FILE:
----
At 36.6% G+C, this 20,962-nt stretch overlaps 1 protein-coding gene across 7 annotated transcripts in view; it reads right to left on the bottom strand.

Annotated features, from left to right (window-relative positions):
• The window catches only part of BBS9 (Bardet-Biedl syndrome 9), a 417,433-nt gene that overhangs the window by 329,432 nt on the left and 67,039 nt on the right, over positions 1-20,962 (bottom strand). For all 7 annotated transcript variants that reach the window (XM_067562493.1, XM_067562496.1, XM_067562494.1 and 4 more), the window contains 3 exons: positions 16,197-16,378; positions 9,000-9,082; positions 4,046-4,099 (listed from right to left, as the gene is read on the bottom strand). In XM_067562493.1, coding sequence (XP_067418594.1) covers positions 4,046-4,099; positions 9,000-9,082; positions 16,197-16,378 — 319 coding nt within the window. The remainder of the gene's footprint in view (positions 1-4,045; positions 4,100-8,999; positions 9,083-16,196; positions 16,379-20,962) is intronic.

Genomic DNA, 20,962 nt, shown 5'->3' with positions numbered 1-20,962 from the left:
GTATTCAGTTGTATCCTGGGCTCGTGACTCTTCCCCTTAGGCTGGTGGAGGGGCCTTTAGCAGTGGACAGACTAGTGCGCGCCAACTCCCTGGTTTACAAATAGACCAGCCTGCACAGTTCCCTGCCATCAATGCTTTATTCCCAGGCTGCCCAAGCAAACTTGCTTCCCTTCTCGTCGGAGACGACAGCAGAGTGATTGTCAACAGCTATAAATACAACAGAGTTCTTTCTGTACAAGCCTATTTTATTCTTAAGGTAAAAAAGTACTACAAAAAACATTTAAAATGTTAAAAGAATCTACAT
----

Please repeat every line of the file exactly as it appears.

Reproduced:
At 36.6% G+C, this 20,962-nt stretch overlaps 1 protein-coding gene across 7 annotated transcripts in view; it reads right to left on the bottom strand.

Annotated features, from left to right (window-relative positions):
• The window catches only part of BBS9 (Bardet-Biedl syndrome 9), a 417,433-nt gene that overhangs the window by 329,432 nt on the left and 67,039 nt on the right, over positions 1-20,962 (bottom strand). For all 7 annotated transcript variants that reach the window (XM_067562493.1, XM_067562496.1, XM_067562494.1 and 4 more), the window contains 3 exons: positions 16,197-16,378; positions 9,000-9,082; positions 4,046-4,099 (listed from right to left, as the gene is read on the bottom strand). In XM_067562493.1, coding sequence (XP_067418594.1) covers positions 4,046-4,099; positions 9,000-9,082; positions 16,197-16,378 — 319 coding nt within the window. The remainder of the gene's footprint in view (positions 1-4,045; positions 4,100-8,999; positions 9,083-16,196; positions 16,379-20,962) is intronic.

Genomic DNA, 20,962 nt, shown 5'->3' with positions numbered 1-20,962 from the left:
GTATTCAGTTGTATCCTGGGCTCGTGACTCTTCCCCTTAGGCTGGTGGAGGGGCCTTTAGCAGTGGACAGACTAGTGCGCGCCAACTCCCTGGTTTACAAATAGACCAGCCTGCACAGTTCCCTGCCATCAATGCTTTATTCCCAGGCTGCCCAAGCAAACTTGCTTCCCTTCTCGTCGGAGACGACAGCAGAGTGATTGTCAACAGCTATAAATACAACAGAGTTCTTTCTGTACAAGCCTATTTTATTCTTAAGGTAAAAAAGTACTACAAAAAACATTTAAAATGTTAAAAGAATCTACAT